The string of statements in verse 13 is a part of a larger chain of statements, each of which claims a metaphysical causality. The chain is linear and appears like this.
1. if ye shall say there is no law, ye shall also say there is no sin.
This and the other conditionals are exhibited as oral statements “if ye shall say” but might be rephrased as “if you would say.”
1. if you would say there is no law, you would also say there is no sin.
2. If you would say there is no sin, you would also say there is no righteousness.
3. if there be no righteousness there be no happiness.
4. if there be no righteousness nor happiness there be no punishment nor misery.
5. if these things are not there is no God.
6. if there is no God we are not, neither the earth;
for there could have been no creation of things, neither to act nor to be acted upon;
wherefore, all things must have vanished away.
Only conditionals 1 and 2 appear explicitly in contrafactual form, though they might be stated otherwise, and some of the others seem to be somewhat disguised contrafactuals. Note that the argument appeals to the Cosmological Logic: there has to be an antecedent cause for any “thing.” On that score alone, I think the argument fails, but it probably felt good to the people who heard it.
A Calvinist in Mormon Clothing
One of the more puzzling contrafactuals in Mormonism appears in the recital of a vision experienced by Joseph Smith. Some decades ago, parts of it became canonical. The text of the vision report comes from Joseph Smith’s diary under the date January 21, 1836. Smith did not make the diary entry himself, but that was not unusual. He rarely kept his own diary.
The heavens were opened upon us and I beheld the celestial kingdom of God, and the glory thereof, whether in the body or out I cannot tell,— I saw the transcendant beauty of the gate
that enters, through which the heirs of that kingdom will enter, which was like unto circling flames of fire, also the blasing throne of God, whereon was seated the Father and the Son,— I saw the beautiful streets of that kingdom, which had the appearance of being paved with gold— I saw father Adam, and Abraham and Michael and my father and mother, my brother Alvin [Smith] that has long since slept, and marvled how it was that he had obtained thisan inheritance <in> this<that> kingdom, seeing that he had departed this life, before the Lord <had> set his hand to gather Israel <the second time> and had not been baptized for the remission of sins— Thus saidcame the voice <of the Lord un>to me saying all who have died with[out] a knowledge of this gospel, who would have received it, if they had been permited to tarry, shall be heirs of the celestial kingdom of God— also all that shall die henseforth, with<out> a knowledge of it, who would have received it, with all their hearts, shall be heirs of that kingdom, for I the Lord <will> judge all men according to their works according to the desires of their hearts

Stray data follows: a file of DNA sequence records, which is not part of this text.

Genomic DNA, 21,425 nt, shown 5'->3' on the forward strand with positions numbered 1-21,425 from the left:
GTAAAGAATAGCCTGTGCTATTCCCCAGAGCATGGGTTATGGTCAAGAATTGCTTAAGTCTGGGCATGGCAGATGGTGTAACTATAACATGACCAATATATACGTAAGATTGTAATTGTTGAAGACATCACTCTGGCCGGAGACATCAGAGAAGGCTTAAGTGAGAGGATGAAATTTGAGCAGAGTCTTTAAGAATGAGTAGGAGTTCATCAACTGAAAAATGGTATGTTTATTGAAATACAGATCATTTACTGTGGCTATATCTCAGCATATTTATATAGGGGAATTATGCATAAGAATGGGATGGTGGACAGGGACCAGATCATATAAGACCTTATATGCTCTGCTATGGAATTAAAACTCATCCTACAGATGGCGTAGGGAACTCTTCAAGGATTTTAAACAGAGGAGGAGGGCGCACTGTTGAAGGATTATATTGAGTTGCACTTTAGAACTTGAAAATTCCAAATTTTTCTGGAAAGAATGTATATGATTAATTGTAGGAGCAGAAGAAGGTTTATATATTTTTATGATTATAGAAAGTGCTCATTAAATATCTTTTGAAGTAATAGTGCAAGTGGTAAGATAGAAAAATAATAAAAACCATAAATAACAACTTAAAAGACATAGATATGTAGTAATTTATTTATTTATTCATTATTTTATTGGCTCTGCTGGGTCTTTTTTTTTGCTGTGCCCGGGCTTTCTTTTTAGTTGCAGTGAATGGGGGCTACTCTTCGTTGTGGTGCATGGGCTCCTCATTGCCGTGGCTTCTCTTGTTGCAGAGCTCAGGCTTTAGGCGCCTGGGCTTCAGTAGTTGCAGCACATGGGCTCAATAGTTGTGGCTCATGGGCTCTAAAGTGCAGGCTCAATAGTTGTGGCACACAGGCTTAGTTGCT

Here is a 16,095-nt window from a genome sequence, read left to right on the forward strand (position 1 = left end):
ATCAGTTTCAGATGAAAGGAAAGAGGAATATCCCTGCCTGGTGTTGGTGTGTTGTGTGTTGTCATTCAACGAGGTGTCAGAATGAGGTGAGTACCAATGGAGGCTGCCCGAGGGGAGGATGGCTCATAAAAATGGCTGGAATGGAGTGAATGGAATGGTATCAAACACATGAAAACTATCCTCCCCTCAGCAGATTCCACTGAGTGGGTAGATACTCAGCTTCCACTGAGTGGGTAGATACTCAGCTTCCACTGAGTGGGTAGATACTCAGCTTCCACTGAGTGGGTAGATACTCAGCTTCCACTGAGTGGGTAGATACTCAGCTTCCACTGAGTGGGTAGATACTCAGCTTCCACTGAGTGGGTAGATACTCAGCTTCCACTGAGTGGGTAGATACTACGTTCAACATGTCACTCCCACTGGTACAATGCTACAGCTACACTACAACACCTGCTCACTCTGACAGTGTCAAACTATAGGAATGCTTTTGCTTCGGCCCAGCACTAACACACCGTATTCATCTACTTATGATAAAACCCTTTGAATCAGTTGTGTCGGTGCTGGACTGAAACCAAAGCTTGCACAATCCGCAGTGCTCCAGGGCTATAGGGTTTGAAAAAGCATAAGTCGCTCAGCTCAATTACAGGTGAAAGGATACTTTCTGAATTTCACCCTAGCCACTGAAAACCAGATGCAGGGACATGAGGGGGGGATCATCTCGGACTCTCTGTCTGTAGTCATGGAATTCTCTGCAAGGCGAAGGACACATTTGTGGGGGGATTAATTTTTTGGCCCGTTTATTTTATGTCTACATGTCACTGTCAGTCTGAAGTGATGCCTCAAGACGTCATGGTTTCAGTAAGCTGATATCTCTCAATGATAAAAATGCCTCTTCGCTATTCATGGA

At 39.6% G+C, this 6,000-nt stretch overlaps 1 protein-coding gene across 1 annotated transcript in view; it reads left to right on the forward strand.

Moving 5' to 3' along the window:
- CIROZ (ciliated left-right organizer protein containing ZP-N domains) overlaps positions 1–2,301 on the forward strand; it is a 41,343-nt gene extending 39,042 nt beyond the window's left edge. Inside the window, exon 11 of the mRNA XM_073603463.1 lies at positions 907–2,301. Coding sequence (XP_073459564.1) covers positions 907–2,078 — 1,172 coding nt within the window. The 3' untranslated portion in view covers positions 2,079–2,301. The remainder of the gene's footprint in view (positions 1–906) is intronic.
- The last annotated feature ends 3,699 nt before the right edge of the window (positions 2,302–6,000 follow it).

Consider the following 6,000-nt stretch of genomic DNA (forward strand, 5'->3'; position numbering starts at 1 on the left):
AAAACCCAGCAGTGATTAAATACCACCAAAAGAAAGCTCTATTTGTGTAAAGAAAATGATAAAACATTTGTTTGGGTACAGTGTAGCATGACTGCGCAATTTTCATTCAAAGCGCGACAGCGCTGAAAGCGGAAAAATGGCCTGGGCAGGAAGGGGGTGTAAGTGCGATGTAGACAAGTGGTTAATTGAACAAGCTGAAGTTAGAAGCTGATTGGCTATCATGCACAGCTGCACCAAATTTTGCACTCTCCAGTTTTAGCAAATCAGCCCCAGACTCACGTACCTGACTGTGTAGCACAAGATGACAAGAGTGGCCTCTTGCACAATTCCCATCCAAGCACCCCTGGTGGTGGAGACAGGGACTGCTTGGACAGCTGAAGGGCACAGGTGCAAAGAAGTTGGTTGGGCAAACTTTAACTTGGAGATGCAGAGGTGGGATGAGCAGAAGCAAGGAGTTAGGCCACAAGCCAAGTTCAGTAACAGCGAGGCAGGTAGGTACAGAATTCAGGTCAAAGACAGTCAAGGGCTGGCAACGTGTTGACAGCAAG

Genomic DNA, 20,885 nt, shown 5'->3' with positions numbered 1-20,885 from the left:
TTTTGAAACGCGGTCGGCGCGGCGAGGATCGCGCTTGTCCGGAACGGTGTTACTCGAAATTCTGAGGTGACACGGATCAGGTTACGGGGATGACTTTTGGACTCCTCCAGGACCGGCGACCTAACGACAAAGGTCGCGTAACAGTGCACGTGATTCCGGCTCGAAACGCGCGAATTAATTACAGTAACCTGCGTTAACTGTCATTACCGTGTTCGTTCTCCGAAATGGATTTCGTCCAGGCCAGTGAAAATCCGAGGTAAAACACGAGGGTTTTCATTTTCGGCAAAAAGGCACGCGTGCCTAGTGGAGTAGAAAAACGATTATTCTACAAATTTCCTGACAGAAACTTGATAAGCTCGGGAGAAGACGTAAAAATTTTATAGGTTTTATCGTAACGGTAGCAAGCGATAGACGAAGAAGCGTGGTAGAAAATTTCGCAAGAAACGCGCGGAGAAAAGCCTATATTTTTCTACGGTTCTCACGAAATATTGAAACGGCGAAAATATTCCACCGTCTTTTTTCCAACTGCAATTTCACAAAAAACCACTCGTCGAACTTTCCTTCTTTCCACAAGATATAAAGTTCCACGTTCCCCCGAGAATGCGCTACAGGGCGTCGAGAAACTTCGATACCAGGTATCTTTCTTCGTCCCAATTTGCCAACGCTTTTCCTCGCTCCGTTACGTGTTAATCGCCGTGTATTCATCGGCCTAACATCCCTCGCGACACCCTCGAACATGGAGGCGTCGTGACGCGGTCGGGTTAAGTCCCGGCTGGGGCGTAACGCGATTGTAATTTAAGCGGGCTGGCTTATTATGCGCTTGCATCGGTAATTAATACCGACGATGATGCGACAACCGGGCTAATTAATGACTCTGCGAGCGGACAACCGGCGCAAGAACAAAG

(josephsmithpapers.org has facsimiles and transcriptions for the diary.)
Joseph is surprised by this experience, seeing his long dead idolized brother Alvin in a Heaven clearly marked out by an 1832 vision as reserved for those who are strict adherents to the rules and commandments of that early vision, including baptism into the new and everlasting covenant (of Mormonism). The end case for Alvin, and apparently for all who have ever lived on the earth, is determined by (perhaps not in a resultant sense, but in an absolute sense) the foreknowledge of God. Joseph never explicitly retreats from this, but he does change things up a bit. No, you can’t really bypass the liturgy, but you can get it by proxy. It’s interesting that his 1836 vision seems to have had little circulation among Latter-day Saints of the era. He also never retreats from his compatibilist position on free will, though he holds on to it in a fashion that is logically inconsistent–he never explored that logic.
Contrafactuals appear in many other religious contexts, and at times their logic seems baffling. Look for some others if you will.